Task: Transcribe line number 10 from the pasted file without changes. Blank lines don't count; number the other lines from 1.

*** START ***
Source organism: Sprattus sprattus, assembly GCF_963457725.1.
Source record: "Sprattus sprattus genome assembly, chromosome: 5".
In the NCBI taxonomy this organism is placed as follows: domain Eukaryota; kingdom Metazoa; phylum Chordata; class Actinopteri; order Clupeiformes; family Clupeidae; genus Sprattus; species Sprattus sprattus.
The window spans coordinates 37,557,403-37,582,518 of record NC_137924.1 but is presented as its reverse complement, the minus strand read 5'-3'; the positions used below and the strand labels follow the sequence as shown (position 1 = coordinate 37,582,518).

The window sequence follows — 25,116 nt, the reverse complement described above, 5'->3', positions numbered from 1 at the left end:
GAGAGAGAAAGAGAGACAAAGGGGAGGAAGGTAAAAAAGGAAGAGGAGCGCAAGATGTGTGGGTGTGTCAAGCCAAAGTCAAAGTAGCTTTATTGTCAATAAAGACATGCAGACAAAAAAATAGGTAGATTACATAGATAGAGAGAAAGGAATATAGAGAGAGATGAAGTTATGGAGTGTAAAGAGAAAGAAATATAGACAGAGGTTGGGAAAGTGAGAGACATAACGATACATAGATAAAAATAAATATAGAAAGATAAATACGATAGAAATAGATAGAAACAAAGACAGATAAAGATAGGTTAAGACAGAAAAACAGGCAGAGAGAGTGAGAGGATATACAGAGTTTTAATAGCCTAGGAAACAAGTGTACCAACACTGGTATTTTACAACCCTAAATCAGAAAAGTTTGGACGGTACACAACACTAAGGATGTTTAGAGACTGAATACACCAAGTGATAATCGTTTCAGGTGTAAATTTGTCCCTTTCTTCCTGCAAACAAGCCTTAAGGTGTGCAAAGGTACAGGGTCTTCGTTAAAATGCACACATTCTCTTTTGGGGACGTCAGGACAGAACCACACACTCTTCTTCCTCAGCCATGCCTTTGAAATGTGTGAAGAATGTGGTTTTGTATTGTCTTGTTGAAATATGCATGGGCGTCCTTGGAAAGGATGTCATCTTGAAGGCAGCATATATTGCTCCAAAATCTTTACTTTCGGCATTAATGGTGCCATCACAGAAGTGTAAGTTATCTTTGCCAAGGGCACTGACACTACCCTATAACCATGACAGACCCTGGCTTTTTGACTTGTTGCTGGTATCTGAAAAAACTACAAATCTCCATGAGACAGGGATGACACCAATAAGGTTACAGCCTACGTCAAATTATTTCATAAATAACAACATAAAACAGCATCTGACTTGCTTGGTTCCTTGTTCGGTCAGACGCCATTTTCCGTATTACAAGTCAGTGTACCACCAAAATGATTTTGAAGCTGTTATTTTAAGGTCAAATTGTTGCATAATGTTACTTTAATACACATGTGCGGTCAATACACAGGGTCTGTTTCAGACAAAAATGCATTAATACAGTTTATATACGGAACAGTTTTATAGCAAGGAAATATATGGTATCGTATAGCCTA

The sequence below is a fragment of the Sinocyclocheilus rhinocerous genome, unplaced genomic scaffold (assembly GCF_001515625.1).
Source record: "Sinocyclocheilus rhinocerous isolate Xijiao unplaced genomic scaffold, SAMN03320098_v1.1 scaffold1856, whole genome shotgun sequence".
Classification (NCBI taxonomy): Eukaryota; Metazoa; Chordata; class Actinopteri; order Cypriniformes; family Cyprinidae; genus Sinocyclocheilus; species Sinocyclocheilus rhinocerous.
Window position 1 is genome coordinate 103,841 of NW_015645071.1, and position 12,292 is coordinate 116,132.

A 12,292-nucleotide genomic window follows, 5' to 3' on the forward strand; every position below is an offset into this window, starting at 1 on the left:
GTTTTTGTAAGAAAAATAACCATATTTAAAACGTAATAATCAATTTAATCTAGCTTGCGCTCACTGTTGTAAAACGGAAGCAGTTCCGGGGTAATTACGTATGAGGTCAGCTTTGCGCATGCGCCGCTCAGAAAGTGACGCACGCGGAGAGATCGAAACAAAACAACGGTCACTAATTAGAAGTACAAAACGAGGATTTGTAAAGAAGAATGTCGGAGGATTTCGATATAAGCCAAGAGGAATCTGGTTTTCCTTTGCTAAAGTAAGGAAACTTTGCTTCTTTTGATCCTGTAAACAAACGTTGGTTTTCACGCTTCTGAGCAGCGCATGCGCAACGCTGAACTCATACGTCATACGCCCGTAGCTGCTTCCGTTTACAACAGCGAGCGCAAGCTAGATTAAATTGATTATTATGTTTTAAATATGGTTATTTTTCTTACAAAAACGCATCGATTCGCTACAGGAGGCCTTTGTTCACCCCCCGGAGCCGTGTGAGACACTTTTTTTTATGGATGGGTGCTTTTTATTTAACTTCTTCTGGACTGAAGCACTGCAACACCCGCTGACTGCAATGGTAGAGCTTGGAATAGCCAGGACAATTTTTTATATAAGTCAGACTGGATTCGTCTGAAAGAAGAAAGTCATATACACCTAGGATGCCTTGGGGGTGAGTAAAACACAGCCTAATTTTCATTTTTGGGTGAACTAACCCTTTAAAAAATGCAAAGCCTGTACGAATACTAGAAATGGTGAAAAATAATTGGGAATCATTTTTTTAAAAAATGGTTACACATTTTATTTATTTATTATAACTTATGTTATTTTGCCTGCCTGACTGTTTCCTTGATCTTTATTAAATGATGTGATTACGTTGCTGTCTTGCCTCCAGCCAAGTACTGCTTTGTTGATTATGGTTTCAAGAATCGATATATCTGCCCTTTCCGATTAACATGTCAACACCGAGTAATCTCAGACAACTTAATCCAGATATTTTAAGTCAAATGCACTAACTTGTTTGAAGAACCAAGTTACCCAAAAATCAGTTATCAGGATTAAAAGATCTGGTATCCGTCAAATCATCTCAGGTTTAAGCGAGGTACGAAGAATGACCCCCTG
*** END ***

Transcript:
Window position 1 is genome coordinate 103,841 of NW_015645071.1, and position 12,292 is coordinate 116,132.